The new BBC chairman Lord Patten claims the BBC World Service will be in safer hands being funded by out of the licence fee than it was with the Foreign Office.
Speaking on BBC Four’s Today programme, Patten said:
I wish we weren’t taking it [the World Service] over with substantial cuts in the system, but when we have complete financial responsibility for it in 2014 I think it will be safer in the hands of the BBC, frankly, than it was in the hands of the Foreign Office.
The Government first revealed plans for the BBC to take on funding of the World Service last October.
At the beginning of this year it was announced that the service was closing five of its language services with the loss of up to 650 jobs, as it looked to save around £46 million a year.
The Government has since been urged to ring-fence the World Service from spending cuts.
Yesterday, Foreign Secretary William Hague came under fire over planned cuts to the World Service at a debate in the Commons.
Labour MP Grahame Morris said:
Let us be clear about the impact of the spending cuts on the Arabic division of the BBC World Service. In one month it will be forced to reduce its daily output of live TV news from 15 hours to seven and of live radio from 12 hours to seven, and it will also lose 44 of its Arabic staff.”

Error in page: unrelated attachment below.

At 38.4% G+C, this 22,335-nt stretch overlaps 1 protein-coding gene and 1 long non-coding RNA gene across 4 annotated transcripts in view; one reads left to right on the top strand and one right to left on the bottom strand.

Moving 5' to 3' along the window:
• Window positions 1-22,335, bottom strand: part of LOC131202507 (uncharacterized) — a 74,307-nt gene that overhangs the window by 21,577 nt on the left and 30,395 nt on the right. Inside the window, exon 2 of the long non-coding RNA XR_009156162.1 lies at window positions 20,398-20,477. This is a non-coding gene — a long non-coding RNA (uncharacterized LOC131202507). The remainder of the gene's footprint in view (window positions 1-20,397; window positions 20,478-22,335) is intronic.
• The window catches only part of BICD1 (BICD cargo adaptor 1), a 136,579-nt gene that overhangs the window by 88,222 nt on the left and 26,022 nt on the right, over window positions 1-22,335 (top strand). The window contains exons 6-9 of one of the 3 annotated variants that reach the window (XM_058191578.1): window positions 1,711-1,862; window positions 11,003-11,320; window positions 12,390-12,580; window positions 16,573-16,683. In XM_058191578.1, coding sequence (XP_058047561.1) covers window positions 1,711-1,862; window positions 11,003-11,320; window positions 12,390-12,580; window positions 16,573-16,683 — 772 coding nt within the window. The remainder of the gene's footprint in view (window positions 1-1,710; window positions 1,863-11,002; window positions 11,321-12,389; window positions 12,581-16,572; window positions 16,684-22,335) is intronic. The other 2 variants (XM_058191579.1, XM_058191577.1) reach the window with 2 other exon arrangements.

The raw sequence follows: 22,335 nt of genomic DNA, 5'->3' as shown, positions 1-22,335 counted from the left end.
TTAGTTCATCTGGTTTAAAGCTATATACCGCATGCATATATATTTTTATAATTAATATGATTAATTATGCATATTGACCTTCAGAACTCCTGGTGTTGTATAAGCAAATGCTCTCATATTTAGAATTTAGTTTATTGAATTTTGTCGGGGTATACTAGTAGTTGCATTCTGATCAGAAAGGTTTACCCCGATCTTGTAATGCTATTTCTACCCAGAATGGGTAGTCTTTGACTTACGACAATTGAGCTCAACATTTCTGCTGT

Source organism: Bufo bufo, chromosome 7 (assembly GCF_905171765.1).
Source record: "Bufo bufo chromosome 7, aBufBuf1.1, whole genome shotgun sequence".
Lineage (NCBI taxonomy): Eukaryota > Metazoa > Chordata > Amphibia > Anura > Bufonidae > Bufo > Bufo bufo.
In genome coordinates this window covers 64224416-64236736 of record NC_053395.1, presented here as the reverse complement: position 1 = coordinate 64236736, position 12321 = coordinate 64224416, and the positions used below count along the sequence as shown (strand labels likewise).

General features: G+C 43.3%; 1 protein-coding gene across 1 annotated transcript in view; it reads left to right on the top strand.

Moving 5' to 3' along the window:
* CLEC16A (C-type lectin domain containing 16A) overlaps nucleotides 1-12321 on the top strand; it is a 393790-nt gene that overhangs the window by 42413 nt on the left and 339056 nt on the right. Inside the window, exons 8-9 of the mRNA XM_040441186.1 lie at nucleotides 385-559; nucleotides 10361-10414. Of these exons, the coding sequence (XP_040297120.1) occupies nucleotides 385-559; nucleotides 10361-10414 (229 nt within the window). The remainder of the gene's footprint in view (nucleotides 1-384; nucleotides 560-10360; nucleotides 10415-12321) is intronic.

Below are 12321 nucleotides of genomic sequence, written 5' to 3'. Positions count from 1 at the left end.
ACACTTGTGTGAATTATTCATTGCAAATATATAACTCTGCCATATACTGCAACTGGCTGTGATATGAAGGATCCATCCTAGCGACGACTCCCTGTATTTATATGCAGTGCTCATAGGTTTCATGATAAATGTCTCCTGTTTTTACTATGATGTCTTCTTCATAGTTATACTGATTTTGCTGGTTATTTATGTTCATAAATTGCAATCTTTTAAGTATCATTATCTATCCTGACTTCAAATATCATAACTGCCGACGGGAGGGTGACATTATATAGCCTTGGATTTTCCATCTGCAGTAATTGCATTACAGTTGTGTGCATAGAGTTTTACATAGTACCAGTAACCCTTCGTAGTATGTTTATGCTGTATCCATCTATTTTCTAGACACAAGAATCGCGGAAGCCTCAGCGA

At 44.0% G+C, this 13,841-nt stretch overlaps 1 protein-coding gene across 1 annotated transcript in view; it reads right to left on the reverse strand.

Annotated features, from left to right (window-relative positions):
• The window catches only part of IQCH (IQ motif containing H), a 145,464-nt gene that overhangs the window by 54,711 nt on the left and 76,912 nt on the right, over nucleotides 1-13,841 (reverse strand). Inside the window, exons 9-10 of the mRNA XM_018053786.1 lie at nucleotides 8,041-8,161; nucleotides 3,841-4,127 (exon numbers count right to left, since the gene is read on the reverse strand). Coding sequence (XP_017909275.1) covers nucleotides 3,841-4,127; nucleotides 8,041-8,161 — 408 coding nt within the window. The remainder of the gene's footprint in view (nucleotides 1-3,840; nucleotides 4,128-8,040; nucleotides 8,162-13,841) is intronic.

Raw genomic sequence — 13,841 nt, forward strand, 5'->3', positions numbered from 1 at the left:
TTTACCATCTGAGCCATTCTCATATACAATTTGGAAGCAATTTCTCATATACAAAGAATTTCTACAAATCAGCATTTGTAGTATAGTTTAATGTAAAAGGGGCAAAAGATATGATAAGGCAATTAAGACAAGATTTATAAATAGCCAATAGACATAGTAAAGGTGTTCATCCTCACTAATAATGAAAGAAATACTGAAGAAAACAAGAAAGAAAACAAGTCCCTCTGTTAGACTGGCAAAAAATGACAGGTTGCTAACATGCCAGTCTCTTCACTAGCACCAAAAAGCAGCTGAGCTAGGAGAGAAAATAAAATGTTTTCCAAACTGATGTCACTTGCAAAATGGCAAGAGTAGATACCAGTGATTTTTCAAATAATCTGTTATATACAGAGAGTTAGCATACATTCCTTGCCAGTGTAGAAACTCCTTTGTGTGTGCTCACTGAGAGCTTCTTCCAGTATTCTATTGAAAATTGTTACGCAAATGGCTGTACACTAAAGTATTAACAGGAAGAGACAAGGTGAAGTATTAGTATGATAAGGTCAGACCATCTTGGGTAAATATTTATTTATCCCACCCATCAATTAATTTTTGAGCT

Labour MP Rosie Cooper added:
Described as the single greatest advertisement for Britain, the value of the BBC World Service cannot be underestimated, especially given that Syrian demonstrators hold up placards with ‘Thank you BBC’ on them.
Nothing disproportionate has happened or will happen to the BBC World Service. The reduction in its spending between 2007 and 2014, the period for which the Foreign Office is under spending restraint, will be exactly the same as the proportionate reduction in the rest of the Foreign Office family and a good deal less than that for the British Council. It is important that we save money across the public sector–we have had to do so given the behaviour of the previous Government–but the World Service has a secure future, as does the Arabic service. Transferring the BBC World Service into the licence fee funding arrangement means that it has a secure future for the long term.”